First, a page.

4. When you go to tell them, make sure it’s in as private of a location as possible.  Stop by their office or do it in a conference room where you can have a frank conversation.
      5. Have a professionally written resignation letter to give to them.  But tell them verbally.  The letter is a formality and should not be used to tell them that you’re leaving.
      6. They will more than likely ask you why you’re leaving and where you are going to work.
      7. I always recommend putting this in as positive of a light as possible.  If you’re leaving because you think this boss is a jerk and you hate his guts, you have nothing to gain by telling him.
      8. It’s better to say that you’ve found a better opportunity and have decided to move on.
      9. If you’re leaving for a competitor it’s best to tell them.  Often, if you give a 2-week notice and tell them you’re leaving for a competitor, they’ll ask you to leave that day and just pay you for the 2 weeks.
      10. They figure that’s better than allowing you to have access to critical files and other information before you go to a competitor.
      11. I knew someone who left their firm and refused to tell them where they were going.  This left the firm with some trust issues and they ended up telling the person to leave that day rather than risk leaving them with access to their critical files in case they were going to a competitor.
      12. The key is to take the high road.  No matter how unhappy you are, or how much you may hate your firm or your boss, be professional.  If they choose to be unprofessional, don’t stoop to that level.
      13. And make sure to say a formal, professional goodbye.  Send an email to everyone that you had a close enough relationship with at your firm that simply says that you’ve decided to move on, that you enjoyed working with them and that you wish them luck.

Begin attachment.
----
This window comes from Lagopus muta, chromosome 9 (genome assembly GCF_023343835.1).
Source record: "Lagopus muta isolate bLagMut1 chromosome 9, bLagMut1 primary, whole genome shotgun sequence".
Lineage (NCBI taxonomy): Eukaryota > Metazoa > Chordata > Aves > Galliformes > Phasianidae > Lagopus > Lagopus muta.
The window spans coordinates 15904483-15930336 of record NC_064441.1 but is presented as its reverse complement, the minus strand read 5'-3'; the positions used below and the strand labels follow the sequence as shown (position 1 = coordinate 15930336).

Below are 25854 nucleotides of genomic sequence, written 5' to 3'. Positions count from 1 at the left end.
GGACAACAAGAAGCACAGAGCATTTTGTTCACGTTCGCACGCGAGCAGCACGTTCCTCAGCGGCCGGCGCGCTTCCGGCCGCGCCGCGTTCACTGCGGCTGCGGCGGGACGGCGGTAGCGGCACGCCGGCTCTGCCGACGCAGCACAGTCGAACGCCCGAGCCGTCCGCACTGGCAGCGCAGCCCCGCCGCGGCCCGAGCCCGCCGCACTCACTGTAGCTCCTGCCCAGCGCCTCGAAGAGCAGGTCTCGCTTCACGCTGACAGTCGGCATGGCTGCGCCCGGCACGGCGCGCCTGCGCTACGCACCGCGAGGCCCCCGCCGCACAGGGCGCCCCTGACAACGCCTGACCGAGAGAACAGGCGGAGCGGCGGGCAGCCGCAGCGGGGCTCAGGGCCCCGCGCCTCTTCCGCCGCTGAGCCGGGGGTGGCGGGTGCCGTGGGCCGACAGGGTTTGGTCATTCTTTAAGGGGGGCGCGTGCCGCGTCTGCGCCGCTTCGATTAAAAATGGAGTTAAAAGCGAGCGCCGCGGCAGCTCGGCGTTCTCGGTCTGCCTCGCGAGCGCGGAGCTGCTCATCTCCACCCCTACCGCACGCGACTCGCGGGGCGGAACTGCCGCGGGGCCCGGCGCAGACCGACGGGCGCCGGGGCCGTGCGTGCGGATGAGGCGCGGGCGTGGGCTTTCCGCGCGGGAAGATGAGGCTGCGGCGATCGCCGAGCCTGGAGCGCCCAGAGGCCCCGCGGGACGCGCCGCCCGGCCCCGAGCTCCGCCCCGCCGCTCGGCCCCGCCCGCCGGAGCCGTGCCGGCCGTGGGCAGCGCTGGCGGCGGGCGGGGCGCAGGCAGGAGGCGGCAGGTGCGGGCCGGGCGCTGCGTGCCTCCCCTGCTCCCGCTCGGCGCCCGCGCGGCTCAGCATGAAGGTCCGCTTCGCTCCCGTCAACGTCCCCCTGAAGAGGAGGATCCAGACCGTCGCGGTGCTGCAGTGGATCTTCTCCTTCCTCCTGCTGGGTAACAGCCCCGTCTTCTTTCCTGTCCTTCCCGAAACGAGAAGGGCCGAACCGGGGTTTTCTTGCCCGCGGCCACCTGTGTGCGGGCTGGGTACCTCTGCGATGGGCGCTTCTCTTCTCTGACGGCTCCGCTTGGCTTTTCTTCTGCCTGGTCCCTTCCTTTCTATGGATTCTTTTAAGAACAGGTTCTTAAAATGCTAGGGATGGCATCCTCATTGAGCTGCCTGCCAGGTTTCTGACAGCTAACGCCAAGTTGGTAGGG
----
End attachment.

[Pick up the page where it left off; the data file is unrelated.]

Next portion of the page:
14. If you aren’t going to a competitor, it’s ok to tell them where you’re going.  If you are going to a competitor, leave it out of the email.  Many of the folks will reply and ask you where you’re going and you can tell them in a one-on-one email rather than broadcasting it.
      15. It’s just another way to leave on good terms with your firm.
    7. What is the appropriate way to maintain ties?
      1. Well, hopefully you were doing a good job of networking while you worked there.  As I mentioned, it’s good to connect on LinkedIn with co-workers and to stay in touch with them.
      2. We’ve also talked before that simply connecting on LinkedIn isn’t enough.  You need to interact with your LinkedIn connections and make sure they remember you.
      3. But when you do leave a firm, make sure you have the appropriate people in your network.  If there are people you worked with that you’re not connected with, add them and start interacting with them.
      4. You can do this with clients also.  You should connect on LinkedIn with client employees that you’ve developed relationships with.
      5. And don’t be afraid to let them know that you’re looking for a new position.
      6. If you were let go by the firm or left because you were unhappy with your firm, you need to continue to put things in a positive light.
      7. If you badmouth your firm with former co-workers or clients, they’re going to be less likely to help you.  Think about it, if someone badmouths their former employer, I’m not going to be as willing to put my name on the line by recommending them for a new employer that they may end up criticizing down the road.
      8. And one other point, I’ve talked about staying in touch.  I’ve known many people who only contact their connections when they’re looking for a job.  That’s bad form.  It’s important to post articles that you think people in your network will be interested in.
      9. And just check in with them.  Send them an email to see how things are going, offer to meet for coffee or lunch or an after-work drink.
      10. Take an interest in them and they’ll be more likely to maintain an interest in you.
    8. When a consultant leaves on bad terms, what type of things can happen to them career-wise.
      1. Whether you’re in consulting or some other industry, I’m not a proponent of leaving a company on bad terms.